In an inquisition after the death of Ralph Barnby in I Elizabeth, part of his estates are given as "a capital mess. And three tenements"in Barnby, held of Thomas Waterton as of his manor of Cawthorne;"two messuages and lands in Cawthorne, and the manors of Midhope, Langside, Bilcliffe [Bullcliffe], Swinden, Holden and Penisal [Penistone]
The family began to fall into comparitive decay about the reign of James I.; and after selling off parts of the estates, Sir Charles Barnby's son and heir Thomas, who married Mary, daughter of William Green of Micklethwaite, no sooner came of age than he sold the manor of Midhope in 19 James I. (1625.)
In the Civil War, the estates of Thomas Barnby were sequestered, he himself was adjudged a delinquent, and was called upon by the Parliament to pay a fine of £188 as a composition. The charge was brought against him of having signed a petition for erecting a garrison at Wortley, to be maintained and kept against the Parliament and that he voluntarily contributed towards the maintenance "of the forces raised" His estate in which are included some iroinworks (whence Barnby Furnace), is returned at the annual value of £111. He is given however in the "Parish Survey" of 1648 as possessing 349 acres, with a rental value of £200 a year. In answer to the charges he replies that "being under the new power of the enemy, he was compelled to set his hand to the Petition which he could not possibly avoid without the ruin of himself and family, and asks for an annuity which was charged upon the estate to be continued to his grandmother, who was then living, and concludes by giving a list of his debts: Mrs. Sara Wortley, £64; Mrs. Mary Barnby,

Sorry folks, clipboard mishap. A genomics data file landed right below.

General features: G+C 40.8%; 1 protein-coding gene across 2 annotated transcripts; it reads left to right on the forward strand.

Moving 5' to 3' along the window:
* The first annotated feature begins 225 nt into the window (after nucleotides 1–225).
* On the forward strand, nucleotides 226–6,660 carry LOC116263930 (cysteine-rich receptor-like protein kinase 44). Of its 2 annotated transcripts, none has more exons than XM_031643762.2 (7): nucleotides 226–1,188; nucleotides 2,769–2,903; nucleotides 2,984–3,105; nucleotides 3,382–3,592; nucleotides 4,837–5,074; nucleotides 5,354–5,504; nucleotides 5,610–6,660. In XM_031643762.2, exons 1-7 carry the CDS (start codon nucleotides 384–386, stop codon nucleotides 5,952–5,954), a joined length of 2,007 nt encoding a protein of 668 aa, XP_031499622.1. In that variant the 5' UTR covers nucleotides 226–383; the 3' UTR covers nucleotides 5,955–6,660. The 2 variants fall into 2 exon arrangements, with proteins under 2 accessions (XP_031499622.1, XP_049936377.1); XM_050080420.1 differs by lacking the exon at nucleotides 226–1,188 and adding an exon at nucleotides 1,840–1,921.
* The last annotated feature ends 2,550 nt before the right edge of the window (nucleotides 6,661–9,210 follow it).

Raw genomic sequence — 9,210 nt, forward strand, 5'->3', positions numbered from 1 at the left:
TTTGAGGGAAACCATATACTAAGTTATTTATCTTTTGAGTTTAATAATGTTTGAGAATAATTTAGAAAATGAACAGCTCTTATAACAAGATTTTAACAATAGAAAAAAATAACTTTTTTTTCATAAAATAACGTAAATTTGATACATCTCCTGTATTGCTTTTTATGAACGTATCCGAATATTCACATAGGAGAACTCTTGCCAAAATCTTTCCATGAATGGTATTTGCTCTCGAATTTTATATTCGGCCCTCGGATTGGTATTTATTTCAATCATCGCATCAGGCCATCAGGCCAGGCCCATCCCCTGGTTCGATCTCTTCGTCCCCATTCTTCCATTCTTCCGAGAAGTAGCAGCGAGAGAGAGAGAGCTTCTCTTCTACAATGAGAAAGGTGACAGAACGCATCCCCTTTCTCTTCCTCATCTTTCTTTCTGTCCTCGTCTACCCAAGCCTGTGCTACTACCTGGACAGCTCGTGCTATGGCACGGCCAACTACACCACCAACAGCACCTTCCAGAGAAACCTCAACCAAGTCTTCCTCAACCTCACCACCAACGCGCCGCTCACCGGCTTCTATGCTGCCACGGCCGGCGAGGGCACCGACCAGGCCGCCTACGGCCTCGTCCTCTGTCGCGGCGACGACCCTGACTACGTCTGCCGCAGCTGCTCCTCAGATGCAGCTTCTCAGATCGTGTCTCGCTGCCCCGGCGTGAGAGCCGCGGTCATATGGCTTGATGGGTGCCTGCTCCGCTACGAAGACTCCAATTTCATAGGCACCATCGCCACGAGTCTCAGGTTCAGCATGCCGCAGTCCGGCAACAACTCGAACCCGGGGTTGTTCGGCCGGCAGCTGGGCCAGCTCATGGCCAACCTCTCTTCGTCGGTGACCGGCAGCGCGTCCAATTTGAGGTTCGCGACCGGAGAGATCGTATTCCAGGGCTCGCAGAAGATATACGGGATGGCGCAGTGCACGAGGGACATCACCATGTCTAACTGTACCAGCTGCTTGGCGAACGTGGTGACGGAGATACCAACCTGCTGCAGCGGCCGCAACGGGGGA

£108,; Mr. Wm. Milner, £50; and Margaret Monckton, £52 (Royalist Composition Papers, 2nd series; Vol XVI: pp.589-601.)
In Torre's Testementary Burials (about 1687) is the following entry: "6 May, A.D. 1623. Thomas Barneby of Barneby-hall Esq., made his will proved 29th May 1627, giving his soul to God Almighty, his Creator, hoping through Jesus Christ to be saved; and his body to be buried in the churchyard of Cawthorne, and on a stone to be from Heath Quarry with his name and arms engraven and layed above him."
The Barnby family was one of the few in this neighbourhood which retasined the Roman faith, and had to suffer civil penalties as "Recusants" refusing to obey the Act of Parliament which required them to be in communion with The Church of England, as a safeguard (so it was thought) against Papal intrigue against the State.
In the "List of Roman Catholics in the County of York in 1604: E. Peacock, F.S.A.," there is given the entry made on the somewhat mutilated second page of the Rawlinson MSS. B 452: